At the centre of the strike was a demand for 154% salary increase (minimum wage of P600).
There was some dissatisfaction amongst the workers following the outcome of the Presidential Commission Report of the Job Evaluation Exercise of 1987/88, and as a result, primary school teachers broke away from Botswana Teachers Union (BTU) to form what was known as Job Evaluation Unsatisfied Teachers (JEUT) in order to address their discontent.
Protests by staff associations
The first protest action was on September 25 to September 27, 2002, declared by Botswana Federation of Secondary Teachers (BOFESETE) now Botswana Teachers Union (BOSETU).
There were various reasons for such unusual protest action, amongst them; accusations directed to the then minister of Education and the Permanent Secretary of belated implementation of separate pay structure in compliance with recommendation of Tsa Badiri consultancy report of 2001; growing insensitiveness of government and the ministry of education to meet teachers’ demands of fairness and equal opportunity in employment; calls for the minister and his Permanent Secretary to resign since they were incompetent and applying double standards.
From the Historic perspective of declared Industrial strikes and protest actions in the civil service by Staff Associations which has now transformed into Trade Unions, cognisance should be given to the fact that, there is nothing on record which shows that Botswana Civil Servants Association (BCSA), now Botswana Public Employees Union (BOPEU), known as the union of choice for public sector employees has never at any material time declared a strike or protest action and/or be against government administrative decision that oppresses its own members.
I am adamant and/or optimistic that, history will tell and judge BOPEU in due course, and surely ordinary members and the public will have answers as to why the labor union has never protested government decisions? What is the secret behind this undying relationship between the union and government of the day?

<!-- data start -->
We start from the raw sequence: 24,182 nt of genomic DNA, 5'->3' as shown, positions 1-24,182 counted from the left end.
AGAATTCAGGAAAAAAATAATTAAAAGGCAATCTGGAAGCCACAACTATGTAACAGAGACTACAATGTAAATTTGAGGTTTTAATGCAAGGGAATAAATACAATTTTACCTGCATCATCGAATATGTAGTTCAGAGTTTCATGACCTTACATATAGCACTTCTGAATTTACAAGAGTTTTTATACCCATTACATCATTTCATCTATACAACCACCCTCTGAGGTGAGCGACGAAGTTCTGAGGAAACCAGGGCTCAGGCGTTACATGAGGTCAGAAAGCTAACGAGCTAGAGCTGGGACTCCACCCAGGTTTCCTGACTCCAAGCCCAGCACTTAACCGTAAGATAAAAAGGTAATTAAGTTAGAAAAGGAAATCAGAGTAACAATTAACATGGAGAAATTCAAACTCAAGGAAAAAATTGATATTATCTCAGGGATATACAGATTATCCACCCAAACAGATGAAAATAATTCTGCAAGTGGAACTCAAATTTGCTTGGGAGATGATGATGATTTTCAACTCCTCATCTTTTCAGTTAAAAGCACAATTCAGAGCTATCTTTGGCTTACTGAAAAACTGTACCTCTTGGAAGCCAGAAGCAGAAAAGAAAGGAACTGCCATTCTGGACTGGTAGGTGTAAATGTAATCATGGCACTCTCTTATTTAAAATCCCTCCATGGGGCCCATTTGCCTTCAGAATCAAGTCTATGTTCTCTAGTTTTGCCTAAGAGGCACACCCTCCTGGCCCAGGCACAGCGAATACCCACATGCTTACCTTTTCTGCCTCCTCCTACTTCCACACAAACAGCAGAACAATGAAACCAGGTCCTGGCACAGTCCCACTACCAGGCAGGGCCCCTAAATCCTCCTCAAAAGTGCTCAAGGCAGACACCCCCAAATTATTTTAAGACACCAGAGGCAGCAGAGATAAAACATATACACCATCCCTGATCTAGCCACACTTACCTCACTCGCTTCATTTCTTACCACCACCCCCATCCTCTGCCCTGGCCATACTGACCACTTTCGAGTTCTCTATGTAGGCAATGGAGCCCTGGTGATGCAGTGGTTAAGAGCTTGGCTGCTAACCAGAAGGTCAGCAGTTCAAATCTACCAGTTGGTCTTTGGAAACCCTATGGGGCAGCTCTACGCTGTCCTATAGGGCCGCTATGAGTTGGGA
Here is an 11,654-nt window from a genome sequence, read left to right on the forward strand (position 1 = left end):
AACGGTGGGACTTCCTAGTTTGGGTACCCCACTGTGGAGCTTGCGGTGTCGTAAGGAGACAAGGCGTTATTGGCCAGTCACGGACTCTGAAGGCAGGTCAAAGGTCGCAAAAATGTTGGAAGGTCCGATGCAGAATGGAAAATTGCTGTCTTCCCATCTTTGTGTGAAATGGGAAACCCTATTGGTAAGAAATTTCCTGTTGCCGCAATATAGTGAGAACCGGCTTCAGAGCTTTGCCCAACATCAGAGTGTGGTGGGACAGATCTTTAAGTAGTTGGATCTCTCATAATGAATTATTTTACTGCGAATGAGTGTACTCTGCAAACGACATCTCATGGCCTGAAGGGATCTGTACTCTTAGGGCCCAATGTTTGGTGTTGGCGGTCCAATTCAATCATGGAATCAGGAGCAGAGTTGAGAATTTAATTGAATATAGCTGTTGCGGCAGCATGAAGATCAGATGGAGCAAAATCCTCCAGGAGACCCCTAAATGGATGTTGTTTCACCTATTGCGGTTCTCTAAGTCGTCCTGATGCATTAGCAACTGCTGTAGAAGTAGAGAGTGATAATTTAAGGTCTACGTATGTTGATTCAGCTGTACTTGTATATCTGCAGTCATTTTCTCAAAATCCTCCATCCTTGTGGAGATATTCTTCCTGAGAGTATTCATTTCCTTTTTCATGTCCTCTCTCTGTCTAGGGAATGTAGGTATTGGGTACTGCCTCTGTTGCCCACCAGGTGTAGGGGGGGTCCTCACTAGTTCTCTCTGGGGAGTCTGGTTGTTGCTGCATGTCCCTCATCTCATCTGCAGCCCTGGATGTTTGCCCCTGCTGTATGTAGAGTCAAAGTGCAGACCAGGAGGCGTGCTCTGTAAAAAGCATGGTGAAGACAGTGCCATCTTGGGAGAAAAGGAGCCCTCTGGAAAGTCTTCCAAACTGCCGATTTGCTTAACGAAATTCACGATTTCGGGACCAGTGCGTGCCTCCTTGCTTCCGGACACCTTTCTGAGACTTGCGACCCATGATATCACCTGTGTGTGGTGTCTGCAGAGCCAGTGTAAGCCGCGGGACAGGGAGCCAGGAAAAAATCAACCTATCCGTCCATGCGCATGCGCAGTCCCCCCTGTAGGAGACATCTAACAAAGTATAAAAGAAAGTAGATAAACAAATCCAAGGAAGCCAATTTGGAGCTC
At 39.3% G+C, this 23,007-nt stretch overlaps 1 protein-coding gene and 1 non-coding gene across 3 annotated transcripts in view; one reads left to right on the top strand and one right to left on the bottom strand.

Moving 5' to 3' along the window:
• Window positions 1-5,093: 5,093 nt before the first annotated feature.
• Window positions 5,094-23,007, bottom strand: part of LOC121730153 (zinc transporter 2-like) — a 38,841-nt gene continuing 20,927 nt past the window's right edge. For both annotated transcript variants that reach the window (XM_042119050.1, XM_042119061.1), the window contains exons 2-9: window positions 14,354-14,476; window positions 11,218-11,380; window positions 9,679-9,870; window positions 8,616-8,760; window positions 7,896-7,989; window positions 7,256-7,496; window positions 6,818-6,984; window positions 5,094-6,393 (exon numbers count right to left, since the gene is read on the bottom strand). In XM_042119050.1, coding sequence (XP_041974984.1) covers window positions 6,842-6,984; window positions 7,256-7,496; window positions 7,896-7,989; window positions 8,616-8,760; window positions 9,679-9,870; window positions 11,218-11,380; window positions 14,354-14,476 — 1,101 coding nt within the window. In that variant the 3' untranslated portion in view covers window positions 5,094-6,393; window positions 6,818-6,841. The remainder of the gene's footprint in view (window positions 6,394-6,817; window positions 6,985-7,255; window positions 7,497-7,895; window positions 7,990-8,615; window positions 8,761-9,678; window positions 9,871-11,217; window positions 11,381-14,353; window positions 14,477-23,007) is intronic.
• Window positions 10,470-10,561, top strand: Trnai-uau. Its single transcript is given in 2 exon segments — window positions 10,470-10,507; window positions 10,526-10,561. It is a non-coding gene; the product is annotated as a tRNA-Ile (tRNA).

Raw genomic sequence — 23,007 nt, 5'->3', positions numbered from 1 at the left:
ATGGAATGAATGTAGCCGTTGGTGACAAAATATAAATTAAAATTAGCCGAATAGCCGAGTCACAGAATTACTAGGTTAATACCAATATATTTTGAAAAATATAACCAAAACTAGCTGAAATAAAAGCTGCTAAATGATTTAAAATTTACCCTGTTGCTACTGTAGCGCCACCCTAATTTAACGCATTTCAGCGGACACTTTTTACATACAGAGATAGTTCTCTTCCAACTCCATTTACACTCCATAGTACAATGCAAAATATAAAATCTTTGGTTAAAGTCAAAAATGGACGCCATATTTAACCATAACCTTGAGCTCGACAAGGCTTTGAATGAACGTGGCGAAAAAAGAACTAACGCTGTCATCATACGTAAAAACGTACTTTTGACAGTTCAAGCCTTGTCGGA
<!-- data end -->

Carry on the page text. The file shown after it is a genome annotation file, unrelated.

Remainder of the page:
Over-view of protest actions
There were undeniable facts that, declared protest actions by labor movement as mentioned above were real and a just cause, such crippling strike actions were meant to exert pressure on the government to implement the recommendations of Presidential Commissions and court orders, which otherwise government would have not acceded to
I assume and suspect that, the employer at that time was a source of dissatisfactions and conflict due to its administrative short-falls, irregularities and failure to comply with the court orders.
The question is, has the government changed, is there a born again government today?
My humble advise to union leaders is that, they must change their mindset and realise the fact that their core mandate is to sufficiently represent the workers and in particular the working class.
Pursuance of their union-managed investments is not their core business and as a result they must desist from exploiting their own members by promoting credit guarantee schemes and funeral covers more than anything else, if they really care and love their members.
*Patle is an unionist based in Gaborone.
The views and comments of the author are not of any union, federation or institution with which he may be a member.
[email protected] or call 3996548/54(w)